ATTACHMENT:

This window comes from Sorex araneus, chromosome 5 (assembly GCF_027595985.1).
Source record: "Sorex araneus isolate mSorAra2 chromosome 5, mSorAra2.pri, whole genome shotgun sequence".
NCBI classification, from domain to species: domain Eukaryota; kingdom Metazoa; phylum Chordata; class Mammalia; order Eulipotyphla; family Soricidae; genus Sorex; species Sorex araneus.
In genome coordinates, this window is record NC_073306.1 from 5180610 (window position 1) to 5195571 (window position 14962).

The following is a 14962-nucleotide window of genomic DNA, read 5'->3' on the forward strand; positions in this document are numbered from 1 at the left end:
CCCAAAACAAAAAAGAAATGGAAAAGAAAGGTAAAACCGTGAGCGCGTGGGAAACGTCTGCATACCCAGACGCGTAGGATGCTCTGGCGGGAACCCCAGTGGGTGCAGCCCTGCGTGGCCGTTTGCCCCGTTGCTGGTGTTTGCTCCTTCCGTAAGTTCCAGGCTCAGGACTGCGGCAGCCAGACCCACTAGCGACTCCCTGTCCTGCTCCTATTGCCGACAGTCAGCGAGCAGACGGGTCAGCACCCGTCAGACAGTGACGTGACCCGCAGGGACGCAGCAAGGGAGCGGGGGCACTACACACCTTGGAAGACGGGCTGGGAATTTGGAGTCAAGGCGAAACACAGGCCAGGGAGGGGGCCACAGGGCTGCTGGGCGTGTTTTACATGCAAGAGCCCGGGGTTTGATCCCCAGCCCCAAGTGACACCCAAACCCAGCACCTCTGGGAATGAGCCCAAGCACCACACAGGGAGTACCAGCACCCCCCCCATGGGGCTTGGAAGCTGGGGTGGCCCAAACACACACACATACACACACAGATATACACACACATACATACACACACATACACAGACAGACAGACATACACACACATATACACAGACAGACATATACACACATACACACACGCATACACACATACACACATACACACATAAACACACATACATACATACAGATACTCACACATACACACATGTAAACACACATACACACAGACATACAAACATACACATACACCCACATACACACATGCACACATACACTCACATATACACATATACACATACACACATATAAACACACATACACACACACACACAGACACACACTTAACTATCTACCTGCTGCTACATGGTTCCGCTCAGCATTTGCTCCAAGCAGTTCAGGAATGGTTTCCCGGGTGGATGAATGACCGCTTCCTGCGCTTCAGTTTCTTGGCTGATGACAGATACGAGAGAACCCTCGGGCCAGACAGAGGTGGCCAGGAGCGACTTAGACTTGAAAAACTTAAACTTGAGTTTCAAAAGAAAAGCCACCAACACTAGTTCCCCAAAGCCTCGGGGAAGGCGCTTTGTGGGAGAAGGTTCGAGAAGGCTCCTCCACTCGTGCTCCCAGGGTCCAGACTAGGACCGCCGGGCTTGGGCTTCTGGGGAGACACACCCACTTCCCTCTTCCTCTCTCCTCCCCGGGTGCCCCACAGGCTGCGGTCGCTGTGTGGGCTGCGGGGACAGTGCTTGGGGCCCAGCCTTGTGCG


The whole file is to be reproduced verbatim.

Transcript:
This window comes from Sorex araneus, chromosome 5 (assembly GCF_027595985.1).
Source record: "Sorex araneus isolate mSorAra2 chromosome 5, mSorAra2.pri, whole genome shotgun sequence".
NCBI classification, from domain to species: domain Eukaryota; kingdom Metazoa; phylum Chordata; class Mammalia; order Eulipotyphla; family Soricidae; genus Sorex; species Sorex araneus.
In genome coordinates, this window is record NC_073306.1 from 5180610 (window position 1) to 5195571 (window position 14962).

The following is a 14962-nucleotide window of genomic DNA, read 5'->3' on the forward strand; positions in this document are numbered from 1 at the left end:
CCCAAAACAAAAAAGAAATGGAAAAGAAAGGTAAAACCGTGAGCGCGTGGGAAACGTCTGCATACCCAGACGCGTAGGATGCTCTGGCGGGAACCCCAGTGGGTGCAGCCCTGCGTGGCCGTTTGCCCCGTTGCTGGTGTTTGCTCCTTCCGTAAGTTCCAGGCTCAGGACTGCGGCAGCCAGACCCACTAGCGACTCCCTGTCCTGCTCCTATTGCCGACAGTCAGCGAGCAGACGGGTCAGCACCCGTCAGACAGTGACGTGACCCGCAGGGACGCAGCAAGGGAGCGGGGGCACTACACACCTTGGAAGACGGGCTGGGAATTTGGAGTCAAGGCGAAACACAGGCCAGGGAGGGGGCCACAGGGCTGCTGGGCGTGTTTTACATGCAAGAGCCCGGGGTTTGATCCCCAGCCCCAAGTGACACCCAAACCCAGCACCTCTGGGAATGAGCCCAAGCACCACACAGGGAGTACCAGCACCCCCCCCATGGGGCTTGGAAGCTGGGGTGGCCCAAACACACACACATACACACACAGATATACACACACATACATACACACACATACACAGACAGACAGACATACACACACATATACACAGACAGACATATACACACATACACACACGCATACACACATACACACATACACACATAAACACACATACATACATACAGATACTCACACATACACACATGTAAACACACATACACACAGACATACAAACATACACATACACCCACATACACACATGCACACATACACTCACATATACACATATACACATACACACATATAAACACACATACACACACACACACAGACACACACTTAACTATCTACCTGCTGCTACATGGTTCCGCTCAGCATTTGCTCCAAGCAGTTCAGGAATGGTTTCCCGGGTGGATGAATGACCGCTTCCTGCGCTTCAGTTTCTTGGCTGATGACAGATACGAGAGAACCCTCGGGCCAGACAGAGGTGGCCAGGAGCGACTTAGACTTGAAAAACTTAAACTTGAGTTTCAAAAGAAAAGCCACCAACACTAGTTCCCCAAAGCCTCGGGGAAGGCGCTTTGTGGGAGAAGGTTCGAGAAGGCTCCTCCACTCGTGCTCCCAGGGTCCAGACTAGGACCGCCGGGCTTGGGCTTCTGGGGAGACACACCCACTTCCCTCTTCCTCTCTCCTCCCCGGGTGCCCCACAGGCTGCGGTCGCTGTGTGGGCTGCGGGGACAGTGCTTGGGGCCCAGCCTTGTGCG